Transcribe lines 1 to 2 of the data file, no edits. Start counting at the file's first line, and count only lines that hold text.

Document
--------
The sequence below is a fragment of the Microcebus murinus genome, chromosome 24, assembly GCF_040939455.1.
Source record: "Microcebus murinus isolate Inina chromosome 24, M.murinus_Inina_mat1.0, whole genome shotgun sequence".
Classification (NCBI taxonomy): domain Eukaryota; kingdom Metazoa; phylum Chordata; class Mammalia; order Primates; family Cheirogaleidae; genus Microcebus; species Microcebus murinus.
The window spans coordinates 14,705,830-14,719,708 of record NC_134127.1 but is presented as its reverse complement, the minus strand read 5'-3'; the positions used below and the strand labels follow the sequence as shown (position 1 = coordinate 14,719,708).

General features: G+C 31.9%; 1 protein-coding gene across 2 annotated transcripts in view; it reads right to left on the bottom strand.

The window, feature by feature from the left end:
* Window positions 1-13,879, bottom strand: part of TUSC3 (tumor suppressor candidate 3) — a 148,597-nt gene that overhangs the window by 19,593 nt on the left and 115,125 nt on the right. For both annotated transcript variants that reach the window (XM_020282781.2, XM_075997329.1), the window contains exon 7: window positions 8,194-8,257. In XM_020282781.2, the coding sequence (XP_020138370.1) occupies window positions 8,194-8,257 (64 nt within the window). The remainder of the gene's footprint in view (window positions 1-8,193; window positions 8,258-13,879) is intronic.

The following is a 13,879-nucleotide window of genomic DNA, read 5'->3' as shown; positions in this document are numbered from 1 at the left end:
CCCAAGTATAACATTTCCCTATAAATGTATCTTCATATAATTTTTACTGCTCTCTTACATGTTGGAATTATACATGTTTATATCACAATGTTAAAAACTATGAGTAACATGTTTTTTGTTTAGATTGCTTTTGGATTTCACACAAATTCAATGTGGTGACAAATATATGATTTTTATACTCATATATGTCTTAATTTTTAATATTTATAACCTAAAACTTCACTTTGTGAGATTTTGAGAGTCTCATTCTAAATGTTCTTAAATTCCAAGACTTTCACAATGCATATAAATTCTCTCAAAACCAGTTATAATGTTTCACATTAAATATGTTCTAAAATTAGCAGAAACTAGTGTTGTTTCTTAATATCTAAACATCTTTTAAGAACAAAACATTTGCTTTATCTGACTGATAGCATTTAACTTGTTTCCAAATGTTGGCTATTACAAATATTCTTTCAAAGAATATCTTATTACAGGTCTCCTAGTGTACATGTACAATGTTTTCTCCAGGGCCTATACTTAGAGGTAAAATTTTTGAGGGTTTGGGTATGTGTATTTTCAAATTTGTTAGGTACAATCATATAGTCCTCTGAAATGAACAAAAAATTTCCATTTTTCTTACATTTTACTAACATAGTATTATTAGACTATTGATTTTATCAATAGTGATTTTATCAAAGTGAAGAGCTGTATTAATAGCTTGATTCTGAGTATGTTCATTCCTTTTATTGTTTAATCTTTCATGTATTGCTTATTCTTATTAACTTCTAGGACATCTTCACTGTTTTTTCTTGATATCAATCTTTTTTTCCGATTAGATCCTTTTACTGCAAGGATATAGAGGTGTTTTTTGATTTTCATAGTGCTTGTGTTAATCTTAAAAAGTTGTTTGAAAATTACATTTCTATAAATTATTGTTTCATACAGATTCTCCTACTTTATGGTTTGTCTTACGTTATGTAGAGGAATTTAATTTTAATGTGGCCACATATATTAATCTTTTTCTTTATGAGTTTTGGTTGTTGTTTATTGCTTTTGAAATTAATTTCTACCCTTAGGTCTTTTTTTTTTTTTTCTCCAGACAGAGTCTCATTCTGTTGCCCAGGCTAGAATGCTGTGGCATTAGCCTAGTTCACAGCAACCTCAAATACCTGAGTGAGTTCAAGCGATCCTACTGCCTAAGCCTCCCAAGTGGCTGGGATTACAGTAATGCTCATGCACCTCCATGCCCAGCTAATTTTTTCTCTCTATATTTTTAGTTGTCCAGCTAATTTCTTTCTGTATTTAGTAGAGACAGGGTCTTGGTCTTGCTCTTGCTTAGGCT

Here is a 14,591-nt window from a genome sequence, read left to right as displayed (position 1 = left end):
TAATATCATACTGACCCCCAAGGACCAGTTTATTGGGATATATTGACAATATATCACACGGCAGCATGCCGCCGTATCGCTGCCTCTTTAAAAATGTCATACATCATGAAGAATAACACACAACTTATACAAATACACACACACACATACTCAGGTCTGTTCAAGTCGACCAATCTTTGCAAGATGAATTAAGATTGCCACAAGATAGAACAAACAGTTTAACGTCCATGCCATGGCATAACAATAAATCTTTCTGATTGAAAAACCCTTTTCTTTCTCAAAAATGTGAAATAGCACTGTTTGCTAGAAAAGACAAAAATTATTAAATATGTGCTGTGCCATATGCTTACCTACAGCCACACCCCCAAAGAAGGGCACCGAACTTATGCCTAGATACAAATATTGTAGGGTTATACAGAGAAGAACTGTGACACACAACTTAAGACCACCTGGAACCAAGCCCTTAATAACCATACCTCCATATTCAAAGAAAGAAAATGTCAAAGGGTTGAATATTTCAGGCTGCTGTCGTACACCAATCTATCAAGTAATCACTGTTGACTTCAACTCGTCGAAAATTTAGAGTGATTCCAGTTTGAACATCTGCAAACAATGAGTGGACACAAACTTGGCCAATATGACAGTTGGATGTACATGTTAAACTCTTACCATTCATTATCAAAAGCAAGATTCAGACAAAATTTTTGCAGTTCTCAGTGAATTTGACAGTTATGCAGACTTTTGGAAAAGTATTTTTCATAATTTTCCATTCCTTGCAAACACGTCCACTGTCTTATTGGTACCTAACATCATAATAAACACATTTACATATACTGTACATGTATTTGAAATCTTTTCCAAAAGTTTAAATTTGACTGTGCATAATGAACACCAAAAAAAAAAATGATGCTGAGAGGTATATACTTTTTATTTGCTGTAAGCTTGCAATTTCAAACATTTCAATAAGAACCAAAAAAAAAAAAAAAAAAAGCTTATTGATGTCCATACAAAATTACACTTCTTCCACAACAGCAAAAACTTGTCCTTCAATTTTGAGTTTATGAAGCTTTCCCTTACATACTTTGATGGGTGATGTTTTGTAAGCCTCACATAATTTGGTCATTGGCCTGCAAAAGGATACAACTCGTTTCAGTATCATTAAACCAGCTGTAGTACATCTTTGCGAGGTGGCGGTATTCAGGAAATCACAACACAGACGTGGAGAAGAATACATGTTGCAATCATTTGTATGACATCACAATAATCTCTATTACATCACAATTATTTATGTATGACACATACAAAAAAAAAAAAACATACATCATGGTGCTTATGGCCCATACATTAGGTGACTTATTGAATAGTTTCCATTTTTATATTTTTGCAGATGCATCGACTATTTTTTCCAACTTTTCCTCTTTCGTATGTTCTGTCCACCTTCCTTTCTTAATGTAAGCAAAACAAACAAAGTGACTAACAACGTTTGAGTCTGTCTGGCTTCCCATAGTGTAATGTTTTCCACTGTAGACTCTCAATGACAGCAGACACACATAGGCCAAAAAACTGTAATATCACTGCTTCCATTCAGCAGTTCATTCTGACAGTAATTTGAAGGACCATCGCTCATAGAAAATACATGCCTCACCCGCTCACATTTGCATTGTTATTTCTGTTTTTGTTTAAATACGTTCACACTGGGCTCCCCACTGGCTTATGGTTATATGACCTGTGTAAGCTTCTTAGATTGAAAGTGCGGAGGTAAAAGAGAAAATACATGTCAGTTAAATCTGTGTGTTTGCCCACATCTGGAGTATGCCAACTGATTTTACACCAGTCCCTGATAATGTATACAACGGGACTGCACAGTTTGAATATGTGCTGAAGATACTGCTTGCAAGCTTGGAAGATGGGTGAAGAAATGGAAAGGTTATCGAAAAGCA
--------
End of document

The sequence below is a fragment of the Microcebus murinus genome, chromosome 24, assembly GCF_040939455.1.
Source record: "Microcebus murinus isolate Inina chromosome 24, M.murinus_Inina_mat1.0, whole genome shotgun sequence".